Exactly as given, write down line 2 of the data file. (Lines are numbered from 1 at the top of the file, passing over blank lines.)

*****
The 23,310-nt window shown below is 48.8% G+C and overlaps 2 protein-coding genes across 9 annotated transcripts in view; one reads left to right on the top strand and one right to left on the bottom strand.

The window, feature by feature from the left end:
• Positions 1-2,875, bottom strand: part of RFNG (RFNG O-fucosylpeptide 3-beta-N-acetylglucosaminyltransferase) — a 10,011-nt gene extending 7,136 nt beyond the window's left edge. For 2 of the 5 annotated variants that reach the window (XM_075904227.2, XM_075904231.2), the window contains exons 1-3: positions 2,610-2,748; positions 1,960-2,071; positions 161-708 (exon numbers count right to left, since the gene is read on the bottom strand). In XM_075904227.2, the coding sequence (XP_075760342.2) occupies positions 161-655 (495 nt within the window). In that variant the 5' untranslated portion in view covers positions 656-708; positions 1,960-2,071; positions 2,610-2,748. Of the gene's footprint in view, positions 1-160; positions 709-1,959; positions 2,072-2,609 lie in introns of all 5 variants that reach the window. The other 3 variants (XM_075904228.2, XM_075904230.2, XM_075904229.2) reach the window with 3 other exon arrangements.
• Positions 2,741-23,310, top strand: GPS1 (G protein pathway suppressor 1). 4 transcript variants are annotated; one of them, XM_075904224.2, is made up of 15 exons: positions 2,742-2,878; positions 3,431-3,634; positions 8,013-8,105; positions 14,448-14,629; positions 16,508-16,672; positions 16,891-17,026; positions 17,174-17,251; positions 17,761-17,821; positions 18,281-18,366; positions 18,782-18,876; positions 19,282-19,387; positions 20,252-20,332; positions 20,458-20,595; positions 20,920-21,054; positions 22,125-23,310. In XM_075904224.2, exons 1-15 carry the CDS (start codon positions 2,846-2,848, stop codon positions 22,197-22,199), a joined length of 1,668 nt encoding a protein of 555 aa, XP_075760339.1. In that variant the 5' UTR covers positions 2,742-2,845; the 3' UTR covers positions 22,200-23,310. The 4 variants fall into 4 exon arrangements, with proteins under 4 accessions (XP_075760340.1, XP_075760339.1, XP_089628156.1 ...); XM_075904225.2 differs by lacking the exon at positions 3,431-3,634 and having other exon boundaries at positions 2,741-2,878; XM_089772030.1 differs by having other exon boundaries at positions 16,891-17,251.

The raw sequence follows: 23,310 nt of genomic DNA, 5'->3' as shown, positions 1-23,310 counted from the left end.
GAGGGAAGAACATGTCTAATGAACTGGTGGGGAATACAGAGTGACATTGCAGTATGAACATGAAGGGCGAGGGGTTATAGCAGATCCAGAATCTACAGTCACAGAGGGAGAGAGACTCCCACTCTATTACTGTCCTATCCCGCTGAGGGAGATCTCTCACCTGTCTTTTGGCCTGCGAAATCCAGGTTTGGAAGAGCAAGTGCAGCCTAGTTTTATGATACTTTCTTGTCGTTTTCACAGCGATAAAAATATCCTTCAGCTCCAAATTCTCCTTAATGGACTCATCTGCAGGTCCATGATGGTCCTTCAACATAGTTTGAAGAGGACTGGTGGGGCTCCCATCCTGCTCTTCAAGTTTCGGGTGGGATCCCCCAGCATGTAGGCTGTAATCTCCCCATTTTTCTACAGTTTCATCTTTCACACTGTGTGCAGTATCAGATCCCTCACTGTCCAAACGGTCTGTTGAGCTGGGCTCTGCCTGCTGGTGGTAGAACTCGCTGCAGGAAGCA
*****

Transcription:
The window, feature by feature from the left end: